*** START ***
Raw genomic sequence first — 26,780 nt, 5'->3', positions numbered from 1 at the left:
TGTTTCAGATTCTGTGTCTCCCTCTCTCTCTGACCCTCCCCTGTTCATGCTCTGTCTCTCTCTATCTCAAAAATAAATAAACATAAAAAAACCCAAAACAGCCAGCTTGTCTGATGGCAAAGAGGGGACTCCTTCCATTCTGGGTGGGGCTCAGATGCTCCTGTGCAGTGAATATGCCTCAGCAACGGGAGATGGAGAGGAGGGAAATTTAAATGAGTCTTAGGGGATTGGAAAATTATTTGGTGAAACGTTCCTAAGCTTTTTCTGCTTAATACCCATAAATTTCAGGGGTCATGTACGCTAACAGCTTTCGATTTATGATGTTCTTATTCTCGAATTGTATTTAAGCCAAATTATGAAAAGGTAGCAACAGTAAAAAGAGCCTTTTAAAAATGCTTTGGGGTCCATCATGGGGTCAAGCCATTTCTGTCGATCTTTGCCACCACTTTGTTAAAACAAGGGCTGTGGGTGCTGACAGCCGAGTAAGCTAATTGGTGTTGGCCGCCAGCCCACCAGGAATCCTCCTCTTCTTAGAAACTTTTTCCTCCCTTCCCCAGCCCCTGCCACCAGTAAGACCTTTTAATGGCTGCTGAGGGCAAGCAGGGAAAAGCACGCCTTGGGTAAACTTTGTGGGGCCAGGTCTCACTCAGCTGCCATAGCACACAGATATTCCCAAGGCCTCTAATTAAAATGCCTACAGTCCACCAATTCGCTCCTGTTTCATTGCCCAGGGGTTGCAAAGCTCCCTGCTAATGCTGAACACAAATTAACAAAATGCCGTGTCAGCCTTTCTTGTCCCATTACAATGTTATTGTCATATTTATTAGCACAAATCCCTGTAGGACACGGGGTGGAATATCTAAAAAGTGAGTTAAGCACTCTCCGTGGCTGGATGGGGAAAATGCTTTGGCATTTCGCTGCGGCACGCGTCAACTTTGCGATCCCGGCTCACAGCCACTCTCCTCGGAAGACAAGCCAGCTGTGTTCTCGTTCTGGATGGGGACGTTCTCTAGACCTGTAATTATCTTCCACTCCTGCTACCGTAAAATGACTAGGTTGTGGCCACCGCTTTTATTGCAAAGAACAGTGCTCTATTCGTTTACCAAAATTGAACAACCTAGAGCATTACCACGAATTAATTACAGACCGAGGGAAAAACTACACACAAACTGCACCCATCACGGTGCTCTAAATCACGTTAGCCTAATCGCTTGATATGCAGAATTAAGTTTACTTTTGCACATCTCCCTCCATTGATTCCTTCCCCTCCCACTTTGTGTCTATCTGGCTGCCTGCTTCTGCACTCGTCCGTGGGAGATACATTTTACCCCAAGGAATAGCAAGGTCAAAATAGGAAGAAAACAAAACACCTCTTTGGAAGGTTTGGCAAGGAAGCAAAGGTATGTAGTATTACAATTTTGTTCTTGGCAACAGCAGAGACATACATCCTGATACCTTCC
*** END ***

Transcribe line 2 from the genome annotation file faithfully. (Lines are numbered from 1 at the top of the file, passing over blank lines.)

TGTTTCAGATTCTGTGTCTCCCTCTCTCTCTGACCCTCCCCTGTTCATGCTCTGTCTCTCTCTATCTCAAAAATAAATAAACATAAAAAAACCCAAAACAGCCAGCTTGTCTGATGGCAAAGAGGGGACTCCTTCCATTCTGGGTGGGGCTCAGATGCTCCTGTGCAGTGAATATGCCTCAGCAACGGGAGATGGAGAGGAGGGAAATTTAAATGAGTCTTAGGGGATTGGAAAATTATTTGGTGAAACGTTCCTAAGCTTTTTCTGCTTAATACCCATAAATTTCAGGGGTCATGTACGCTAACAGCTTTCGATTTATGATGTTCTTATTCTCGAATTGTATTTAAGCCAAATTATGAAAAGGTAGCAACAGTAAAAAGAGCCTTTTAAAAATGCTTTGGGGTCCATCATGGGGTCAAGCCATTTCTGTCGATCTTTGCCACCACTTTGTTAAAACAAGGGCTGTGGGTGCTGACAGCCGAGTAAGCTAATTGGTGTTGGCCGCCAGCCCACCAGGAATCCTCCTCTTCTTAGAAACTTTTTCCTCCCTTCCCCAGCCCCTGCCACCAGTAAGACCTTTTAATGGCTGCTGAGGGCAAGCAGGGAAAAGCACGCCTTGGGTAAACTTTGTGGGGCCAGGTCTCACTCAGCTGCCATAGCACACAGATATTCCCAAGGCCTCTAATTAAAATGCCTACAGTCCACCAATTCGCTCCTGTTTCATTGCCCAGGGGTTGCAAAGCTCCCTGCTAATGCTGAACACAAATTAACAAAATGCCGTGTCAGCCTTTCTTGTCCCATTACAATGTTATTGTCATATTTATTAGCACAAATCCCTGTAGGACACGGGGTGGAATATCTAAAAAGTGAGTTAAGCACTCTCCGTGGCTGGATGGGGAAAATGCTTTGGCATTTCGCTGCGGCACGCGTCAACTTTGCGATCCCGGCTCACAGCCACTCTCCTCGGAAGACAAGCCAGCTGTGTTCTCGTTCTGGATGGGGACGTTCTCTAGACCTGTAATTATCTTCCACTCCTGCTACCGTAAAATGACTAGGTTGTGGCCACCGCTTTTATTGCAAAGAACAGTGCTCTATTCGTTTACCAAAATTGAACAACCTAGAGCATTACCACGAATTAATTACAGACCGAGGGAAAAACTACACACAAACTGCACCCATCACGGTGCTCTAAATCACGTTAGCCTAATCGCTTGATATGCAGAATTAAGTTTACTTTTGCACATCTCCCTCCATTGATTCCTTCCCCTCCCACTTTGTGTCTATCTGGCTGCCTGCTTCTGCACTCGTCCGTGGGAGATACATTTTACCCCAAGGAATAGCAAGGTCAAAATAGGAAGAAAACAAAACACCTCTTTGGAAGGTTTGGCAAGGAAGCAAAGGTATGTAGTATTACAATTTTGTTCTTGGCAACAGCAGAGACATACATCCTGATACCTTCC